The American Society of Clinical Oncology (ASCO) Value Framework determines the long-term benefit of immune checkpoint inhibitors (ICIs) using milestone survival at twice the control median survival and uses that measure to award tail-of-the-curve bonus points.

Authors of a recent study proposed an alternative approach: using late-life expectancy, defined as “the area under the Kaplan–Meier curve from median survival time in the control arm to the end of follow-up,” to assess the benefits of ICIs. The study details were published online January 4, 2019, in the Journal of the National Cancer Institute.

The authors asserted that the approach used by the ASCO Value Framework has drawbacks, including milestones reflecting only a single point on a survival curve. This milestone is not always achieved, they pointed out.

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Researchers examined all of the ICIs approved by the US Food and Drug Administration (FDA) from 2011 to 2018 and their indications  (6 ICIs representing 27 indications), and selected those that included survival data. There were 13 indications that fit this description. Of these 13 indications, the study authors found that only 69.2% (9 of 13) met the criteria for bonus points awarded by the ASCO Value Framework.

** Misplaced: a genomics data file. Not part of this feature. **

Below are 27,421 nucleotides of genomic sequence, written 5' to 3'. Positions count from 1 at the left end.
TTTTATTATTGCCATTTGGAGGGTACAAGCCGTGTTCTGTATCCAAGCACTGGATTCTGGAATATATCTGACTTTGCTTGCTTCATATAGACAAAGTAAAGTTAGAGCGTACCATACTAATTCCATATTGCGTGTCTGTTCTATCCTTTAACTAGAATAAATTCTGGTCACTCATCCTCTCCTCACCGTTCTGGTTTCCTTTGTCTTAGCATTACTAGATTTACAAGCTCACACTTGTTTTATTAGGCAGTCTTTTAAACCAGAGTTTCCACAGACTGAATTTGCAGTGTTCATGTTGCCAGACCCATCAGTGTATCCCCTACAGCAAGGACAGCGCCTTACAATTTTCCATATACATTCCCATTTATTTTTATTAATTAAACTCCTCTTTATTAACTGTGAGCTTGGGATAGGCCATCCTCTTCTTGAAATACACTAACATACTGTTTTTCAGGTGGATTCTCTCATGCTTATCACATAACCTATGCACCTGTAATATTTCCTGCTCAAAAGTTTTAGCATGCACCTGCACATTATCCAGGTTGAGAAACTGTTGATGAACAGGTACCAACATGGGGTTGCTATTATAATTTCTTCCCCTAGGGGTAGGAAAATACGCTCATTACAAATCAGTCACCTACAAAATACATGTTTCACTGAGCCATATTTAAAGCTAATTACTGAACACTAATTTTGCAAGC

The study authors proposed a scoring frame based on the ratios of late-life expectancies as an alternative to ASCO’s model. ICIs with a ratio of late-life expectancies of more than 1.5 are allocated 20 points for overall survival and 16 points for progression-free survival; a ratio of less than or equal to 1 earned an ICI zero points, while a ratio between 1 and 1.5 earned an ICI a bonus proportional to the ratio.

“Our proposed score recognized a long-term benefit not captured by the ASCO-VF [Value Framework], for example, for CHECKMATE-66 where twice the median overall survival was not reached,” the study authors wrote. Using the study authors’ proposed scoring frame, the ICI in CHECKMATE-66 had a late-life expectancy ratio of 1.65, earning it a score of 20 points. This score better highlighted the “important long-term benefit of nivolumab,” they reasoned.

“In conclusion, the ASCO-VF could be improved with the use of late-life expectancy,” the study authors wrote.

Reference

  1. Vivot A, Créquit P, and Porcher R. Use of late-life expectancy for assessing the long-term benefit of immune checkpoint inhibitors [published online January 4, 2019]. J Natl Cancer Inst. doi: 10.1093/jnci/djy211